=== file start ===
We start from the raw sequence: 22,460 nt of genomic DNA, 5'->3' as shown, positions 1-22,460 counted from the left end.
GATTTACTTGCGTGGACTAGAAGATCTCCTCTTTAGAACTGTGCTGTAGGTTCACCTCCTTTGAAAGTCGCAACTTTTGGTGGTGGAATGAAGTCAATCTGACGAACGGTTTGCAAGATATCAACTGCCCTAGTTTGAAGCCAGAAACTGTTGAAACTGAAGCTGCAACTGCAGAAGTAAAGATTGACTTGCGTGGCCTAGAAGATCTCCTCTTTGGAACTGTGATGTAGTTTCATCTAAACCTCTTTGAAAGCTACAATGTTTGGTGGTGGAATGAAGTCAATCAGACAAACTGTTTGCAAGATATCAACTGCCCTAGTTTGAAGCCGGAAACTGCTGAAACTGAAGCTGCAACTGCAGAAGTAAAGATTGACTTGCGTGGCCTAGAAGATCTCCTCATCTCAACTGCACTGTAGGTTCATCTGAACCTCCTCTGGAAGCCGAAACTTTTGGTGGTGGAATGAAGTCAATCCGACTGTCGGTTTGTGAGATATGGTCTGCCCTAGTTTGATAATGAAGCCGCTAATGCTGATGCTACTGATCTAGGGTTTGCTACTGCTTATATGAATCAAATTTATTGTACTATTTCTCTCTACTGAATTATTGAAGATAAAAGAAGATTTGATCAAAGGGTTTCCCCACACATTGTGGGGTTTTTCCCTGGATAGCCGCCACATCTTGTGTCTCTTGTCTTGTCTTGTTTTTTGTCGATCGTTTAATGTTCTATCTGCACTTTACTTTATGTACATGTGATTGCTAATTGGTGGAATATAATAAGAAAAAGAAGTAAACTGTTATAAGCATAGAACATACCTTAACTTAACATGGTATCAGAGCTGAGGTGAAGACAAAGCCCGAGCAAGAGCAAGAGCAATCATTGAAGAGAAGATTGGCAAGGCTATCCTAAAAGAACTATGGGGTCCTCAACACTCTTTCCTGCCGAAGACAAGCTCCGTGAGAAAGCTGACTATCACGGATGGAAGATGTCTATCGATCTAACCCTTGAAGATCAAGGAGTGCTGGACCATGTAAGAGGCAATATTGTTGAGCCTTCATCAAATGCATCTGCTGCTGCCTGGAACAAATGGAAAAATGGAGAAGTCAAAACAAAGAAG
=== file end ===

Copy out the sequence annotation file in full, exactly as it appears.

We start from the raw sequence: 22,460 nt of genomic DNA, 5'->3' as shown, positions 1-22,460 counted from the left end.
GATTTACTTGCGTGGACTAGAAGATCTCCTCTTTAGAACTGTGCTGTAGGTTCACCTCCTTTGAAAGTCGCAACTTTTGGTGGTGGAATGAAGTCAATCTGACGAACGGTTTGCAAGATATCAACTGCCCTAGTTTGAAGCCAGAAACTGTTGAAACTGAAGCTGCAACTGCAGAAGTAAAGATTGACTTGCGTGGCCTAGAAGATCTCCTCTTTGGAACTGTGATGTAGTTTCATCTAAACCTCTTTGAAAGCTACAATGTTTGGTGGTGGAATGAAGTCAATCAGACAAACTGTTTGCAAGATATCAACTGCCCTAGTTTGAAGCCGGAAACTGCTGAAACTGAAGCTGCAACTGCAGAAGTAAAGATTGACTTGCGTGGCCTAGAAGATCTCCTCATCTCAACTGCACTGTAGGTTCATCTGAACCTCCTCTGGAAGCCGAAACTTTTGGTGGTGGAATGAAGTCAATCCGACTGTCGGTTTGTGAGATATGGTCTGCCCTAGTTTGATAATGAAGCCGCTAATGCTGATGCTACTGATCTAGGGTTTGCTACTGCTTATATGAATCAAATTTATTGTACTATTTCTCTCTACTGAATTATTGAAGATAAAAGAAGATTTGATCAAAGGGTTTCCCCACACATTGTGGGGTTTTTCCCTGGATAGCCGCCACATCTTGTGTCTCTTGTCTTGTCTTGTTTTTTGTCGATCGTTTAATGTTCTATCTGCACTTTACTTTATGTACATGTGATTGCTAATTGGTGGAATATAATAAGAAAAAGAAGTAAACTGTTATAAGCATAGAACATACCTTAACTTAACATGGTATCAGAGCTGAGGTGAAGACAAAGCCCGAGCAAGAGCAAGAGCAATCATTGAAGAGAAGATTGGCAAGGCTATCCTAAAAGAACTATGGGGTCCTCAACACTCTTTCCTGCCGAAGACAAGCTCCGTGAGAAAGCTGACTATCACGGATGGAAGATGTCTATCGATCTAACCCTTGAAGATCAAGGAGTGCTGGACCATGTAAGAGGCAATATTGTTGAGCCTTCATCAAATGCATCTGCTGCTGCCTGGAACAAATGGAAAAATGGAGAAGTCAAAACAAAGAAG